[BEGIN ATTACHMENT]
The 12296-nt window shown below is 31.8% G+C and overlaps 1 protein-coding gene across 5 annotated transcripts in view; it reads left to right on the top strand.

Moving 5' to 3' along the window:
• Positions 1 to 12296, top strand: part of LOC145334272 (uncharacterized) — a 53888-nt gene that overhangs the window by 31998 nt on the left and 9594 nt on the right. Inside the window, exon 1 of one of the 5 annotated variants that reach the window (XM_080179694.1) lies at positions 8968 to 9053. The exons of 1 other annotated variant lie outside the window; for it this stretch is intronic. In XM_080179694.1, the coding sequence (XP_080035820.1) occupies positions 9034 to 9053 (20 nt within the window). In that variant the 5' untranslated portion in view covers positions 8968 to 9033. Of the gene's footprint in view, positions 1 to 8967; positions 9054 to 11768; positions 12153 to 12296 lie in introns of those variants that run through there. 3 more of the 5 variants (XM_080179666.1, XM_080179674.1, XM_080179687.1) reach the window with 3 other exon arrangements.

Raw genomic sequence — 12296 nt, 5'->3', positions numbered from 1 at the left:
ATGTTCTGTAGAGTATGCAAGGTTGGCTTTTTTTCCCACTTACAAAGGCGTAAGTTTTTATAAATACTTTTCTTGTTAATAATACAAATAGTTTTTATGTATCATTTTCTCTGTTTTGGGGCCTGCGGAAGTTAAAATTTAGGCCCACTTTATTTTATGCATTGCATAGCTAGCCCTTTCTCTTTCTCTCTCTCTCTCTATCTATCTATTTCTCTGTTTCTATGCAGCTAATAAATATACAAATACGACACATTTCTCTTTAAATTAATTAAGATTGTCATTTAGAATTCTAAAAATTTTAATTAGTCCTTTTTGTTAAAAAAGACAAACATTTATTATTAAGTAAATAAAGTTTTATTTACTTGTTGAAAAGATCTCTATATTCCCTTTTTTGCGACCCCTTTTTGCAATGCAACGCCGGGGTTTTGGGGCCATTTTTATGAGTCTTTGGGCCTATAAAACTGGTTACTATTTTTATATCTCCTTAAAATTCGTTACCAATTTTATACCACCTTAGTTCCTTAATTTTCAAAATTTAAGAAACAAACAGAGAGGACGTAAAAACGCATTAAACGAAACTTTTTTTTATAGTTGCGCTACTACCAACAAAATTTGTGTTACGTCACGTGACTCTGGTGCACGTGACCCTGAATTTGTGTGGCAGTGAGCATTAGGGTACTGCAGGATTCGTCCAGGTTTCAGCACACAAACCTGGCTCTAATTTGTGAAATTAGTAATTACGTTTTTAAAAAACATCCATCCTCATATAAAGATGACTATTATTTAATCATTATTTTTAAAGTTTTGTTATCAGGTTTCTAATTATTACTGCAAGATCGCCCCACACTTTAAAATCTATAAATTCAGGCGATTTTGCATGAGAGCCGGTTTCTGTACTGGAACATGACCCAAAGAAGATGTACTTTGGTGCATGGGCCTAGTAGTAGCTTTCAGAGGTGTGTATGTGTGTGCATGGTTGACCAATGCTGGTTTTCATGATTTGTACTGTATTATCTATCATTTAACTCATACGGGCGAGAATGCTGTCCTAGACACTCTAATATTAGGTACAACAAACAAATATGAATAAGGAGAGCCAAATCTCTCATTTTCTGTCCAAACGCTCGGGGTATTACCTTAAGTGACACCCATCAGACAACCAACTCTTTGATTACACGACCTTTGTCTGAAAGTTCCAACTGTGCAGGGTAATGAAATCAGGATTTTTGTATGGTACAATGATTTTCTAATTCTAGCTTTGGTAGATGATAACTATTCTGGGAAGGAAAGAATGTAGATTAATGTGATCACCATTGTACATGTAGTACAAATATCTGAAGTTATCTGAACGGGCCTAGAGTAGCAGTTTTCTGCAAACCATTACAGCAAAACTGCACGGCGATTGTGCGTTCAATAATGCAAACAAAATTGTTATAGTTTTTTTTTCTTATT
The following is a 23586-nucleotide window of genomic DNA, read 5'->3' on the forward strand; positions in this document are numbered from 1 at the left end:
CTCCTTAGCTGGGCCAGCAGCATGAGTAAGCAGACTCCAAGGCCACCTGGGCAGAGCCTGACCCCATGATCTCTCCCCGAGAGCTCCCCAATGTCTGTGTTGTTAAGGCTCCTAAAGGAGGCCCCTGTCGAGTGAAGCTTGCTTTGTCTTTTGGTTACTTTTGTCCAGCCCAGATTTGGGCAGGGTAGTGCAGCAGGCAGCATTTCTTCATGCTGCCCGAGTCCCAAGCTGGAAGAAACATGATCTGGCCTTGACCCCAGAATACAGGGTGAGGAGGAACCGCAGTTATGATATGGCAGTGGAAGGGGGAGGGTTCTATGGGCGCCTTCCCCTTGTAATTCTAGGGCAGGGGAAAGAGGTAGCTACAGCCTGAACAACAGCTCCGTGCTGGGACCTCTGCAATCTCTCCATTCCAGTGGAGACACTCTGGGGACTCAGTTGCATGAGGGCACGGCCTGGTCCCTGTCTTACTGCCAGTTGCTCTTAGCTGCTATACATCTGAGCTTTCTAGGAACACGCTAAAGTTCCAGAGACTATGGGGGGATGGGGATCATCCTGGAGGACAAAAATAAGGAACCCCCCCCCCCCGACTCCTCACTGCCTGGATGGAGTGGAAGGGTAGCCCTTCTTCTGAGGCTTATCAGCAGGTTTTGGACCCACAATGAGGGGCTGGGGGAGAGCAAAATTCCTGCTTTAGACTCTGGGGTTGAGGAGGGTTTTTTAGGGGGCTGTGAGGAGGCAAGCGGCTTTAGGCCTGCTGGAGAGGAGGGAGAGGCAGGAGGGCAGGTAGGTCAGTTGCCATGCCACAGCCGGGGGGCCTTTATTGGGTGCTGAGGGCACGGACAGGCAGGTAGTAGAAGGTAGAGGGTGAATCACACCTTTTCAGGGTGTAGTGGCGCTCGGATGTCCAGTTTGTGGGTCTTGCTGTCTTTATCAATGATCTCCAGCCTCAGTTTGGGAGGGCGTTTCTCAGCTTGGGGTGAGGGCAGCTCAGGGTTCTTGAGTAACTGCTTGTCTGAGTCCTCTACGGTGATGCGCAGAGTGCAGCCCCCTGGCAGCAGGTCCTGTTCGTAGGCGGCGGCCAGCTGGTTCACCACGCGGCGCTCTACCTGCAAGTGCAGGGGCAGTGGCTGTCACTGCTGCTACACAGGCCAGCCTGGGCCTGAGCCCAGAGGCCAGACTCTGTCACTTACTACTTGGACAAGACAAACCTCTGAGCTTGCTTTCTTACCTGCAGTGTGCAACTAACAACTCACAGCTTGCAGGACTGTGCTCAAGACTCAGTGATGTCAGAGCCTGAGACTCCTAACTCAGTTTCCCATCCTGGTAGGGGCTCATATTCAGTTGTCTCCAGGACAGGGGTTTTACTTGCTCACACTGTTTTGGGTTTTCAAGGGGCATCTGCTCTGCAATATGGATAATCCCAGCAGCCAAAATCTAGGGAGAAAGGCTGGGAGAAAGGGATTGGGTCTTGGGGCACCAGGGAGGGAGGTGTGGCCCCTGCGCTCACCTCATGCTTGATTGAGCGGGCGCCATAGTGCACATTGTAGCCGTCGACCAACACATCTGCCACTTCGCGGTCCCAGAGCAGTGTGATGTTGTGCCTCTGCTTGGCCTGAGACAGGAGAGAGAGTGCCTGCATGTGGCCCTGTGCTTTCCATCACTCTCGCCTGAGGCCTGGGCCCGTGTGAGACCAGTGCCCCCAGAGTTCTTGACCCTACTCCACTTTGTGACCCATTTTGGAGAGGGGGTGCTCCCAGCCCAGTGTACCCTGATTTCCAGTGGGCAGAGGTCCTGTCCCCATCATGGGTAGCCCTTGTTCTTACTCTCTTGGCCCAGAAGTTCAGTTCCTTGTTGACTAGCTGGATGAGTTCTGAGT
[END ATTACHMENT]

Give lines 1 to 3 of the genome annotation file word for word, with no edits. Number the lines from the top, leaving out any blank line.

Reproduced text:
The 12296-nt window shown below is 31.8% G+C and overlaps 1 protein-coding gene across 5 annotated transcripts in view; it reads left to right on the top strand.

Moving 5' to 3' along the window:
• Positions 1 to 12296, top strand: part of LOC145334272 (uncharacterized) — a 53888-nt gene that overhangs the window by 31998 nt on the left and 9594 nt on the right. Inside the window, exon 1 of one of the 5 annotated variants that reach the window (XM_080179694.1) lies at positions 8968 to 9053. The exons of 1 other annotated variant lie outside the window; for it this stretch is intronic. In XM_080179694.1, the coding sequence (XP_080035820.1) occupies positions 9034 to 9053 (20 nt within the window). In that variant the 5' untranslated portion in view covers positions 8968 to 9033. Of the gene's footprint in view, positions 1 to 8967; positions 9054 to 11768; positions 12153 to 12296 lie in introns of those variants that run through there. 3 more of the 5 variants (XM_080179666.1, XM_080179674.1, XM_080179687.1) reach the window with 3 other exon arrangements.